Monday, February 11, 2013

About Heresy in the Presbyterian Church (U.S.A.)

My daughter who is in graduate school wrote about the difference between humanism and modernism. When it comes to such words and definitions, conversations can be interesting, even stimulating.  But when such words shape lives, attitudes and eternal destinies, conversations can be pitiful and meaningless. Some grieve over the atheists in the Presbyterian Church (U.S.A.), and we all should. Although the atheists will not grieve for themselves we should grieve with fervent prayer for them and for the destructive force they bring to our denomination.

But atheism is not the only destructive force pushing its way into the PC (U.S.A.). I am not talking about immorality. Immorality has a solution: the cross, the blood of Christ, the resurrection. But what if there is teaching within the denomination, which still has to do with religion, yet at every turn it cancels out the work of Christ on the cross? And we keep calling it Christianity. We keep refusing to call it heresy.

It is true, atheism is growing even in the church, but there is still a creeping movement which resembles both the human potential movement as well as the new age movement pushing in the doors. One should point out that there are similarities between atheism and the other religious movements that are changing the way we think about God and ourselves. 

For instance atheism is materialism. Everything is explained by science—there is nothing supernatural. But on the other hand there is the idea that everything is one and that we are a part of that one or that we, our true selves, are the one. This has been called, by some, supernatural naturalism. Both of these belief systems remove a transcendent being that is both other and personal.

Both kinds of heresy inhabit the PC (U.S.A). For instance John Shuck writes about the after life, "that human consciousness is the result of natural selection. Human beings do not have immortal souls nor will consciousness survive death. Thus there is no afterlife. There is no heaven, no hell, and no need for salvation from one realm to another." And among other thoughts, he adds, “I give my heart to that reality.” That is a closed system and one that is held by Shuck with fervent faith.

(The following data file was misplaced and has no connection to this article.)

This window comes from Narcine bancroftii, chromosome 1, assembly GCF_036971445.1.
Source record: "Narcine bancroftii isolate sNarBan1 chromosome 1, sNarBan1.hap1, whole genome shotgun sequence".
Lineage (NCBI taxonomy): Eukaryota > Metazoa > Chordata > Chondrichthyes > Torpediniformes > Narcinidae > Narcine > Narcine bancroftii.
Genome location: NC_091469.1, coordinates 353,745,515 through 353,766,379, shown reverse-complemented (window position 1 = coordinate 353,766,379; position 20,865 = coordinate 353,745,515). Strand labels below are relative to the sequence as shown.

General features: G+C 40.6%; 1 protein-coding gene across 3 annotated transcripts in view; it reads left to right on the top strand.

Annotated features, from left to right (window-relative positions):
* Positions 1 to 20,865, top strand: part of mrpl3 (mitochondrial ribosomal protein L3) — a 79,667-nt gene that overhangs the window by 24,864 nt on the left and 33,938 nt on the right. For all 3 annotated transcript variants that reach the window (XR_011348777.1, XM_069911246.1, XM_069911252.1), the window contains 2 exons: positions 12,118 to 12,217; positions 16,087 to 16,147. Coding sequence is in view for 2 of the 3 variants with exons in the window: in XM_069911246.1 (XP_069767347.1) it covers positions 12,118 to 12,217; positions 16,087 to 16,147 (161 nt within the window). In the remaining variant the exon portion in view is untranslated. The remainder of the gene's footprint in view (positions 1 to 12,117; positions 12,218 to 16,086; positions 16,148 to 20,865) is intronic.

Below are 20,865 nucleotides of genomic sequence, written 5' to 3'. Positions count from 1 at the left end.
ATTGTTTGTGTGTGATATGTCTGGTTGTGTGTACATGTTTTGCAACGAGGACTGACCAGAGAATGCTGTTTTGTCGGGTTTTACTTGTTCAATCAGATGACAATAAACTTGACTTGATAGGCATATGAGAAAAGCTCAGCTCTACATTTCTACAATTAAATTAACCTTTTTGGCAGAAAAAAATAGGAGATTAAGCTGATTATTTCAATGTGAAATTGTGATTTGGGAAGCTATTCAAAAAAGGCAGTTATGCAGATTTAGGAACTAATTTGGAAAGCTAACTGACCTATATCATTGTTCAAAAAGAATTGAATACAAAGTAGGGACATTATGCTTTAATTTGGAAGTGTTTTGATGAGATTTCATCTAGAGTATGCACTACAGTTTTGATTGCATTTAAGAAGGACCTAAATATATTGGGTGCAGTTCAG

And then there are the statements offered for a class on the Enneagram by teaching elder Jud Hendrix. He holds a rather esoteric Buddhist-like view of humanity. One of his statements is a quote from the book From Fixation to Freedom - The Enneagram of Liberation by Eli Jaxon-Bear:

True Self "If souls are like sparks flying out into the infinite night, then true Self is not only the sparks, but also the night, the universe, and the field that the universe arises in. (Pure awareness) The cosmic joke is that the soul is made of that which the soul is searching for: immortal consciousness." Enlightenment is to realize that who you are essentially is the same immortal consciousness. God, soul and unvierse (sic) are realized as One.[1]

This second view of reality is also a closed box. One never connects with anything transcendent and personal. The ending also holds no relationships, no community, since it is non-dualistic. One is as destructive to the Christian faith as the other. Both are void of the redemptive acts of Jesus Christ.

And one of the problems with heresy in the denomination is the way such thoughts spread and corrupt.  The extremely bold heresy taught by Hendrix, has a soft, pliable and useful counterpart when it is turned into a popular kind of pluralistic spirituality —we almost miss the point. For example Tara Spuhler McCabe in her article about marrying a same sex couple and being disciplined for it writes of discipline in faith: